Egypt vexed by Israel, UAE plans for 'rival Suez Canal'

Egypt vexed by Israel, UAE plans for 'rival Suez Canal'
Egypt is worried over reported plans to construct a rival shipping lane that could usurp the Suez Canal, through which 10 percent of the world's trade volume passes.
3 min read
02 October, 2020
The Suez Canal is an important part of Egypt's economy [Getty]
Warming economic ties between Israel and the United Arab Emirates have forced a wedge between Abu Dhabi and ally Cairo amid talk of plans to build a rival Suez Canal.

Around 10 percent of the global trade volume passes through Egypt's Suez Canal, the fastest shipping route between Europe and Asia.

The Suez Canal has remained a vital lifeline for the Egyptian economy during the Covid-19 pandemic, with maritime traffic and revenues actually having risen in the first four months of 2020 before taking a dip in the second quarter.

A burgeoning economic partnership between Israel and the UAE could threaten Egypt's important role in global trade, however.

The two countries, who officially normalised ties last month, are reportedly discussing the construction of a new shipping canal passing between a Mediterranean port - likely in Ashdod - and Eilat, Israel's port on the Red Sea.

Such a canal would provide a secondary shipping route between the Mediterranean and the Gulf, minimising Egypt's profit from maritime trade - particularly the lucrative oil industry. Since the expansion of the Suez Canal in 2015, oil tankers make up nearly a fifth of traffic through the shipping lane.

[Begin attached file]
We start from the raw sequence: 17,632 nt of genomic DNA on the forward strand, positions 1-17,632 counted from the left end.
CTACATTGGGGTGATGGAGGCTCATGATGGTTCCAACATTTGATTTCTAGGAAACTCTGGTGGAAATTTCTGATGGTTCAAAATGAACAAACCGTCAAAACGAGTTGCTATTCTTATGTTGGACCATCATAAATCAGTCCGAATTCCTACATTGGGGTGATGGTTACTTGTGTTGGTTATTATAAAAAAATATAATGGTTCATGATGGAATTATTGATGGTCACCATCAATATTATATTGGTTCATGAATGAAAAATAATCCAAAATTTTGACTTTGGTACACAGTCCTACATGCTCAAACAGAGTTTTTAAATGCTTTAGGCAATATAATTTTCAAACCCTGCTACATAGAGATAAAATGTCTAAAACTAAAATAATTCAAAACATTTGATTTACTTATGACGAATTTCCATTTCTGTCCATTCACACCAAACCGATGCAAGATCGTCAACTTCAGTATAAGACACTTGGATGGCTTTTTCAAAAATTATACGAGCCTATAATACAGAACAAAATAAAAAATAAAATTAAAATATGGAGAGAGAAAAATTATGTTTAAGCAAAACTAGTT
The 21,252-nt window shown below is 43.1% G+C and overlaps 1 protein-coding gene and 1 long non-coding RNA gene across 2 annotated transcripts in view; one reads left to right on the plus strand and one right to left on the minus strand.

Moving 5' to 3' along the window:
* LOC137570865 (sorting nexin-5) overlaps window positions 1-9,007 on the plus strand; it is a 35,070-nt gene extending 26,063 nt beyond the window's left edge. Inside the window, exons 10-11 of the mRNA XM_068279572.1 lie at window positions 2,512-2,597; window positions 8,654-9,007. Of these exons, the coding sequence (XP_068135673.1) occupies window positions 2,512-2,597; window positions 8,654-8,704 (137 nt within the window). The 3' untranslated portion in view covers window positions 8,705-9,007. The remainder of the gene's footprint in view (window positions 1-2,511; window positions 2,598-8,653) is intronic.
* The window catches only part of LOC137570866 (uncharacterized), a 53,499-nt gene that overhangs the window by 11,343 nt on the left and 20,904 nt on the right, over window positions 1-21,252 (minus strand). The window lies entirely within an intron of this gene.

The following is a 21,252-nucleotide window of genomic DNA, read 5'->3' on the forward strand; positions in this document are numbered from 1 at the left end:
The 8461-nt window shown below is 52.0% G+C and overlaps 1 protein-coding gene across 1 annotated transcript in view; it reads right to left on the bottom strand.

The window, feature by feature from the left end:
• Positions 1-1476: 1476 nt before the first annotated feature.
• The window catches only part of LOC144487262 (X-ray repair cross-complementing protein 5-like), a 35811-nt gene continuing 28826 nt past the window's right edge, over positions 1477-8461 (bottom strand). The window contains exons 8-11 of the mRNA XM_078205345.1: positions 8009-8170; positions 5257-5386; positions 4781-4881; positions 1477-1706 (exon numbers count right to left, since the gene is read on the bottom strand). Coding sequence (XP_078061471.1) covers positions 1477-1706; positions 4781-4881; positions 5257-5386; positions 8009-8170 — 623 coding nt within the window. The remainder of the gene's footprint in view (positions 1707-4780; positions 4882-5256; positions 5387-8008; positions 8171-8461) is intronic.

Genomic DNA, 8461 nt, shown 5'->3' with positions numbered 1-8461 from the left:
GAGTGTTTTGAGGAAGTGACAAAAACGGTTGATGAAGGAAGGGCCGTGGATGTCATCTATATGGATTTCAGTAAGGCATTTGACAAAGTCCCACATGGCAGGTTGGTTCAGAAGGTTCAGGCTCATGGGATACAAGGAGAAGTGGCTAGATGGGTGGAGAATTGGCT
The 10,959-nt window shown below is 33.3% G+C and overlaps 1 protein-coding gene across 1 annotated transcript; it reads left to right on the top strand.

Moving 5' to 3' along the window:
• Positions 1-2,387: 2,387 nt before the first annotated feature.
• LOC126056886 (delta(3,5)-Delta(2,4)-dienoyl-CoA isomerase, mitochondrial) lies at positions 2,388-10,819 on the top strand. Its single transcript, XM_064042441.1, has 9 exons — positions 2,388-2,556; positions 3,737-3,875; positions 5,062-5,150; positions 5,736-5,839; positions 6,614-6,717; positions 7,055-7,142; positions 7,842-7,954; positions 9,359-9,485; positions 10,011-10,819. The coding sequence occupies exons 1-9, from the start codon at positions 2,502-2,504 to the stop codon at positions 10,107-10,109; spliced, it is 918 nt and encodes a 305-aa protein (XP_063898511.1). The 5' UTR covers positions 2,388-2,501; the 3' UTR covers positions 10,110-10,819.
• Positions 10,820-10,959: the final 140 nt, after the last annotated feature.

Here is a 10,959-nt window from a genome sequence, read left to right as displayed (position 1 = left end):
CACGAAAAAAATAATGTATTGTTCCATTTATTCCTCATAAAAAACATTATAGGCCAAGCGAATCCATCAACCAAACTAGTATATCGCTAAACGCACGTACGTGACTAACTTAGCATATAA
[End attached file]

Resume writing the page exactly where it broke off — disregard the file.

The new shipping route is only possible because Egypt ceded Tiran and Sanafir, two Red Sea islands, to Saudi Arabia in 2017, Egyptian government sources said. The transfer of sovereignity means ships would be able to pass through the Red Sea to the Mediterranean without bypassing Egyptian waters.

The proposal has caused anger within the Egyptian government, sources told The New Arab's Arabic-language sister site, particularly as Cairo has gone to great strides to align its foreign policy with that of Abu Dhabi.

High-level contacts have reportedly been launched with Saudi Arabia in a bid to have Riyadh block such the proposal.

"We realise that the matter is still in the consultations process, but Abu Dhabi's response is basically a stab in the back," one Egyptian source said.

One of the first partnerships to be born from the US-brokered normalisation pact between the UAE and Israel was an agreement between Dubai state-owned DPWorld and Israel's Doverpower to develop Israeli ports and free zones.

The deal also included plans for a new shipping lane between Eilat in the Gulf of Aqaba and Dubai's Jebel Ali Port.

That agreement also represents another challenge to the Suez Canal, Al-Monitor reported this week.

Even if a rival canal is not built through Israel, normalisation agreements with Gulf states allow for the possibility of extending an existing railway line between Ashdod and Eilat to transport goods overland, Wael Kaddoura told Al-Monitor.

Kaddoura previously served as a member of the Board of Directors of the Suez Canal Authority (SCA).

A spokesman for the SCA told Al-Monitor: "The SCA is studying the impact of [the normalisation agreement] on the navigation movement in the canal. Nothing is clear yet because the potential projects have yet to materialise on the ground. The SCA will issue a statement as soon as it has a clearer vision of the situation."

"The SCA has solutions that make it a strong competitor, namely in terms of marketing and pricing plans," spokesman George Safawat said.

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